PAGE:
$M k ( α , β ) = ∫ − 1 1 w ( x ) T k ( x ) d x$
are the modified moments. The recurrence formulae for the evaluation of the modified moments are
$( β + α + k + 2 ) M k + 1 ( α , β ) + 2 ( α − β ) M k ( α , β ) + ( β + α − k + 2 ) M k − 1 ( α , β ) = 0$
with
$M 0 ( α , β ) = 2 β + α + 1 Γ ( α + 1 ) Γ ( β + 1 ) Γ ( β + α + 2 ) , M 1 ( α , β ) = 2 β + α + 1 Γ ( α + 1 ) Γ ( β + 1 ) Γ ( β + α + 2 ) β − α β + α + 2$
(see [12]). Furthermore, the asymptotic expression is given by using the asymptotic theory of Fourier coefficients [12] as
$M k ( α , β ) ∼ − 2 β − α cos ( π α ) Γ ( 2 α + 2 ) [ k − 2 − 2 α + O ( k − 2 α − 4 ) ] + ( − 1 ) k + 1 2 α − β cos ( π β ) Γ ( 2 α + 2 ) [ k − 2 − 2 β + O ( k − 2 β − 4 ) ] , k → ∞ .$
The forward recursion is perfectly numerically stable [12], except in two cases:
$α > β and β = − 1 2 , 1 2 , 3 2 , … ,$
$β > α and α = − 1 2 , 1 2 , 3 2 , … .$
For these two cases, the modified moments are stably computed by Oliver algorithm in [25] with one starting values and one end value to compute the modified moments. In this paper we consider $α , β > − 1$.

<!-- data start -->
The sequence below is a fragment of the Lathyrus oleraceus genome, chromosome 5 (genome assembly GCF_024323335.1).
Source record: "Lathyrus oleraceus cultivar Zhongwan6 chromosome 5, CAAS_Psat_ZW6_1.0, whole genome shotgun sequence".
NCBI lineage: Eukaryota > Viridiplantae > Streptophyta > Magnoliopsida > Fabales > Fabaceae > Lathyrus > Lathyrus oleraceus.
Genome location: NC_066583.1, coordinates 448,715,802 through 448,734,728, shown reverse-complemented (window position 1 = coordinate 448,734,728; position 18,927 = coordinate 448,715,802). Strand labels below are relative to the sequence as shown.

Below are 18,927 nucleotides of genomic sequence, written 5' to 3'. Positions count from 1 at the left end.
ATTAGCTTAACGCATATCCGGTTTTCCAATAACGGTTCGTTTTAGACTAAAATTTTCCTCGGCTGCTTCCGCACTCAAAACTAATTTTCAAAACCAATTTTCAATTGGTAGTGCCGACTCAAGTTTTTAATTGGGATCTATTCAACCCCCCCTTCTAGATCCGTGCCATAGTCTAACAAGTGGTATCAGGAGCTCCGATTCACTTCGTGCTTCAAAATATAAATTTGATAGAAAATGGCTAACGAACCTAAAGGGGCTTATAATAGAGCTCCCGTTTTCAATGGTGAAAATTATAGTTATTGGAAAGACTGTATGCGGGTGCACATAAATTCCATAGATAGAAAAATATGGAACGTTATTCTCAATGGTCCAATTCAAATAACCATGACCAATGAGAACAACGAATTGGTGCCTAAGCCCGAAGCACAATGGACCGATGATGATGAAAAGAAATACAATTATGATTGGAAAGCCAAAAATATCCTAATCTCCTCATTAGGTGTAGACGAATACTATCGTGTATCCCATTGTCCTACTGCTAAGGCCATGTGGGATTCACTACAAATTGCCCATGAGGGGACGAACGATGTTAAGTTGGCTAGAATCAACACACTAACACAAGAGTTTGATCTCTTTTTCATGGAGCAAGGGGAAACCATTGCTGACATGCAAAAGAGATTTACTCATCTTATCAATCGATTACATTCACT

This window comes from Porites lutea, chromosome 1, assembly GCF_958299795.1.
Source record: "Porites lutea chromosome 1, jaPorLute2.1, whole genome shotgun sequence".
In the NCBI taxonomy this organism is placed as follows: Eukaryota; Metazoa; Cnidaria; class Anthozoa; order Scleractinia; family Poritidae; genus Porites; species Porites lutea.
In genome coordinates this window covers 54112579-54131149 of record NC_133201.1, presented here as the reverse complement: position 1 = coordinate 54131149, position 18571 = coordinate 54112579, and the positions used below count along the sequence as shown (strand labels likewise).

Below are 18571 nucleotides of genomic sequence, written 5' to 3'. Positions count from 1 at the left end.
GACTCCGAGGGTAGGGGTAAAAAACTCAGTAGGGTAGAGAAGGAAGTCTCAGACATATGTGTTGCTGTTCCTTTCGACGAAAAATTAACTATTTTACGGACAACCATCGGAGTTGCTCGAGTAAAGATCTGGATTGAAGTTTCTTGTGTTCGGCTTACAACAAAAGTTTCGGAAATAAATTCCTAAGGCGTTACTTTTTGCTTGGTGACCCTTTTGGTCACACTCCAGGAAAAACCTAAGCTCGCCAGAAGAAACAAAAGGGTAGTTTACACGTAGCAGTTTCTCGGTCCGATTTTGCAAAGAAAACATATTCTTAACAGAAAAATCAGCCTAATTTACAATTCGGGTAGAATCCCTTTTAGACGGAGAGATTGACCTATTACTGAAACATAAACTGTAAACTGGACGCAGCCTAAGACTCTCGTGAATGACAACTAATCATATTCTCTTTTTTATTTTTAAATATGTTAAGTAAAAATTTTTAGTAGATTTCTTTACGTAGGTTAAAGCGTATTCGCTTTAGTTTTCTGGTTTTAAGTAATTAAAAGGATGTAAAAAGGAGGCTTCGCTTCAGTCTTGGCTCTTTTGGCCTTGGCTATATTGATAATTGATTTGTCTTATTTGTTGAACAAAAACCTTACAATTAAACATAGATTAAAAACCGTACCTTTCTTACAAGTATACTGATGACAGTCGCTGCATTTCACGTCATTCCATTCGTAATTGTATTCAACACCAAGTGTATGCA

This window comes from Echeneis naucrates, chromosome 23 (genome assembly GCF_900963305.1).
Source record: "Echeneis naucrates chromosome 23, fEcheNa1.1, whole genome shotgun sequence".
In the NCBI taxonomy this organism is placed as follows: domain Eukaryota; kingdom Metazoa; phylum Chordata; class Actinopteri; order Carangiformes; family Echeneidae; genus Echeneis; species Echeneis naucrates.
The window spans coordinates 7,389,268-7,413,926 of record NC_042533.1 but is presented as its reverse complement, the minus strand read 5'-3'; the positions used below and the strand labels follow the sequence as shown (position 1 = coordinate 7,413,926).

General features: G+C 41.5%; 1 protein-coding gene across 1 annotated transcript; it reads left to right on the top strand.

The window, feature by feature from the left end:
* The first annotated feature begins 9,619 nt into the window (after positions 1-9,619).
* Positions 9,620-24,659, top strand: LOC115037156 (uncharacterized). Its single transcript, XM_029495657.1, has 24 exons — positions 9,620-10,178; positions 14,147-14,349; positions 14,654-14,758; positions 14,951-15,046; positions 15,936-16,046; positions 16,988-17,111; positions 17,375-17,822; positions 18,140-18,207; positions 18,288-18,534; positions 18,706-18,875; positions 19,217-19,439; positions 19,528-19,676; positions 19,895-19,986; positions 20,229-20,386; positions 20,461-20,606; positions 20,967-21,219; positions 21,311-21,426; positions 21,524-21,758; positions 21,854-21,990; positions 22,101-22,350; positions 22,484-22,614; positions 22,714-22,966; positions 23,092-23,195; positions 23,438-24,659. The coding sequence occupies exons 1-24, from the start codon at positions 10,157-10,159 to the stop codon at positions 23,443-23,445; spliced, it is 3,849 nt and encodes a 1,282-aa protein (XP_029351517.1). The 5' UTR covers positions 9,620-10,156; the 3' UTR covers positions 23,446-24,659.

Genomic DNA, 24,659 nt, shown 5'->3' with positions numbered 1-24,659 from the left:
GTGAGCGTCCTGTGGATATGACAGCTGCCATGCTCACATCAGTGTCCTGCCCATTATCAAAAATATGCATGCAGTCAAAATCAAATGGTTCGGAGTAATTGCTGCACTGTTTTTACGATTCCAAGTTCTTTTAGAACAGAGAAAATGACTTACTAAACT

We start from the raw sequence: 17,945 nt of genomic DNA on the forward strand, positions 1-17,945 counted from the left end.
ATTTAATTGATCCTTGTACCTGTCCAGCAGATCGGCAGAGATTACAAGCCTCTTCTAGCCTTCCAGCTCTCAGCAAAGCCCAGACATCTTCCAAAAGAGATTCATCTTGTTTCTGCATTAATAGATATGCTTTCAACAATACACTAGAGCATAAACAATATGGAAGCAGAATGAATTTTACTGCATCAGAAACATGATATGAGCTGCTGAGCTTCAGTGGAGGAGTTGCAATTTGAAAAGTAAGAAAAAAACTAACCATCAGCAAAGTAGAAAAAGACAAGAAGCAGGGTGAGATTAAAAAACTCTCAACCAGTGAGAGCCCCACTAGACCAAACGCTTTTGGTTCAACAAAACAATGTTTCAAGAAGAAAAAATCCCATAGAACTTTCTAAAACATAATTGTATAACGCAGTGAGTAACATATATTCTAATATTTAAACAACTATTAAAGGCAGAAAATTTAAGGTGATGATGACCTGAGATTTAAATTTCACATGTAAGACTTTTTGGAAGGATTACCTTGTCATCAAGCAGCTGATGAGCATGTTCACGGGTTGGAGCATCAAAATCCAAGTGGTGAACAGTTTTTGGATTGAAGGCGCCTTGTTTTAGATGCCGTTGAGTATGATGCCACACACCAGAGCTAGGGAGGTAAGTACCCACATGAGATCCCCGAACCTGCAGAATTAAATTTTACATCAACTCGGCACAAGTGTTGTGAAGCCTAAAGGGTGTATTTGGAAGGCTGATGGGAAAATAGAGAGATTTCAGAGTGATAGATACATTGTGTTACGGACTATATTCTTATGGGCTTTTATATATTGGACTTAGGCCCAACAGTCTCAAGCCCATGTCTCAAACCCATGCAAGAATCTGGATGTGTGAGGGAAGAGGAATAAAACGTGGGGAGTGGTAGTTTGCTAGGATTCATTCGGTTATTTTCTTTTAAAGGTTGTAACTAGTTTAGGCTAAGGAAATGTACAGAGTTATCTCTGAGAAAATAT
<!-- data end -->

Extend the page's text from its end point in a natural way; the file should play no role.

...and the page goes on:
Recalling (2.13.1.11) in [26] we know that
which gives
$∑ j = 0 n − 1 ′ | b j − a j | + | b n 2 − a n | ≤ ∑ j = n + 1 ∞ | a j | .$
Lemma 1.
[27,28] Suppose that $α , β > − 1$, and $ϕ ∈ C L + 1 [ a , b ]$, then it holds that
$∫ a b ( x − a ) α ( b − x ) β e i k x ϕ ( x ) d x = O ( k − 1 − min ( α , β ) ) ,$
where $L = ⌈ min { α , β } ⌉$ and $⌈ z ⌉$ denotes the smallest integer not less than z.
Lemma 2.
[22] For $f ( x ) = ( 1 − x ) γ ( 1 + x ) δ g ( x )$ where $γ , δ > − 1 2$ and $g ( x ) ∈ C ∞ ( [ − 1 , 1 ] )$, the Chebyshev coefficients of $f ( x )$ is given by
Further, if one of γ and δ is an integer, then